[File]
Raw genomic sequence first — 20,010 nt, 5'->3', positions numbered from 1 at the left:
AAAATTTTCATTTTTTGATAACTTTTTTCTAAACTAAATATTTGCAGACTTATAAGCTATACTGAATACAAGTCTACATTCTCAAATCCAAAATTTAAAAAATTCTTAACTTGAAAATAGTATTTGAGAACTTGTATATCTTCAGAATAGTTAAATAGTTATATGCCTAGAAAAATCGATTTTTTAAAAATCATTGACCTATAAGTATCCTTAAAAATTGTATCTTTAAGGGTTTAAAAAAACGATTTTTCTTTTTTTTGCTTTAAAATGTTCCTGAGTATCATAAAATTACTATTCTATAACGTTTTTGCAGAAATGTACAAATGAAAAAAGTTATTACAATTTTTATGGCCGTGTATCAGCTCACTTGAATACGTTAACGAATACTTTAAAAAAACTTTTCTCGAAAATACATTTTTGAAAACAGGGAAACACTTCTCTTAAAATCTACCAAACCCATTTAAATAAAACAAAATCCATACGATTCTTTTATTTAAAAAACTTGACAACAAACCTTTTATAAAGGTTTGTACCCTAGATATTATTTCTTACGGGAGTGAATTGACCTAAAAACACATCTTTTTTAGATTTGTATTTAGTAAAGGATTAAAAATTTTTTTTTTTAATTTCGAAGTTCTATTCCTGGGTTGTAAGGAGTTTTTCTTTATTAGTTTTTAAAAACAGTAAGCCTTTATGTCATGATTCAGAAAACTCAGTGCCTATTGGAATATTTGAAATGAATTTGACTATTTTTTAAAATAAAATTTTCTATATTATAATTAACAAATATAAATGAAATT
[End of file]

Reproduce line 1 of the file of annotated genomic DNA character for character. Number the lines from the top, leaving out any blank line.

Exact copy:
Raw genomic sequence first — 20,010 nt, 5'->3', positions numbered from 1 at the left: